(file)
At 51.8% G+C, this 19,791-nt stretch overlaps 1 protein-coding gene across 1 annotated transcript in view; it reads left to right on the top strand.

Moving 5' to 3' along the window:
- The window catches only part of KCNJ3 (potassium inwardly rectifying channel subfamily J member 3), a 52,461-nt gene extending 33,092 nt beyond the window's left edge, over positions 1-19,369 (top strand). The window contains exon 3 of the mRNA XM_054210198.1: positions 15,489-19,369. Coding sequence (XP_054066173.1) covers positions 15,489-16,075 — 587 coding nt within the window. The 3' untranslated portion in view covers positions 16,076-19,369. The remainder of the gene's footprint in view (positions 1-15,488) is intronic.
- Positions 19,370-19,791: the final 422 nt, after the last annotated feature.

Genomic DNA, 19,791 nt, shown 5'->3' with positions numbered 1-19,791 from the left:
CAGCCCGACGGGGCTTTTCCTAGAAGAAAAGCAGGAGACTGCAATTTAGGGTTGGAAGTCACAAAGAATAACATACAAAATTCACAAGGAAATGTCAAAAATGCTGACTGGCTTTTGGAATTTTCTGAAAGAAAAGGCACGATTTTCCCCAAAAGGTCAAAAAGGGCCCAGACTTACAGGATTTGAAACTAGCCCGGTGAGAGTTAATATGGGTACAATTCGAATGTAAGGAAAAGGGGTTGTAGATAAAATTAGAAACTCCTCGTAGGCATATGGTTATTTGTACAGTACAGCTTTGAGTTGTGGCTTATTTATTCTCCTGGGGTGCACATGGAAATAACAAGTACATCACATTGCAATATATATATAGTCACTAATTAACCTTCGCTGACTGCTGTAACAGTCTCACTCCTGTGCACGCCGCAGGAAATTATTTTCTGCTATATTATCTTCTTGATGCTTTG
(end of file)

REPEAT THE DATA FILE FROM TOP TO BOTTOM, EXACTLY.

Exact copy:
At 51.8% G+C, this 19,791-nt stretch overlaps 1 protein-coding gene across 1 annotated transcript in view; it reads left to right on the top strand.

Moving 5' to 3' along the window:
- The window catches only part of KCNJ3 (potassium inwardly rectifying channel subfamily J member 3), a 52,461-nt gene extending 33,092 nt beyond the window's left edge, over positions 1-19,369 (top strand). The window contains exon 3 of the mRNA XM_054210198.1: positions 15,489-19,369. Coding sequence (XP_054066173.1) covers positions 15,489-16,075 — 587 coding nt within the window. The 3' untranslated portion in view covers positions 16,076-19,369. The remainder of the gene's footprint in view (positions 1-15,488) is intronic.
- Positions 19,370-19,791: the final 422 nt, after the last annotated feature.

Genomic DNA, 19,791 nt, shown 5'->3' with positions numbered 1-19,791 from the left:
CAGCCCGACGGGGCTTTTCCTAGAAGAAAAGCAGGAGACTGCAATTTAGGGTTGGAAGTCACAAAGAATAACATACAAAATTCACAAGGAAATGTCAAAAATGCTGACTGGCTTTTGGAATTTTCTGAAAGAAAAGGCACGATTTTCCCCAAAAGGTCAAAAAGGGCCCAGACTTACAGGATTTGAAACTAGCCCGGTGAGAGTTAATATGGGTACAATTCGAATGTAAGGAAAAGGGGTTGTAGATAAAATTAGAAACTCCTCGTAGGCATATGGTTATTTGTACAGTACAGCTTTGAGTTGTGGCTTATTTATTCTCCTGGGGTGCACATGGAAATAACAAGTACATCACATTGCAATATATATATAGTCACTAATTAACCTTCGCTGACTGCTGTAACAGTCTCACTCCTGTGCACGCCGCAGGAAATTATTTTCTGCTATATTATCTTCTTGATGCTTTG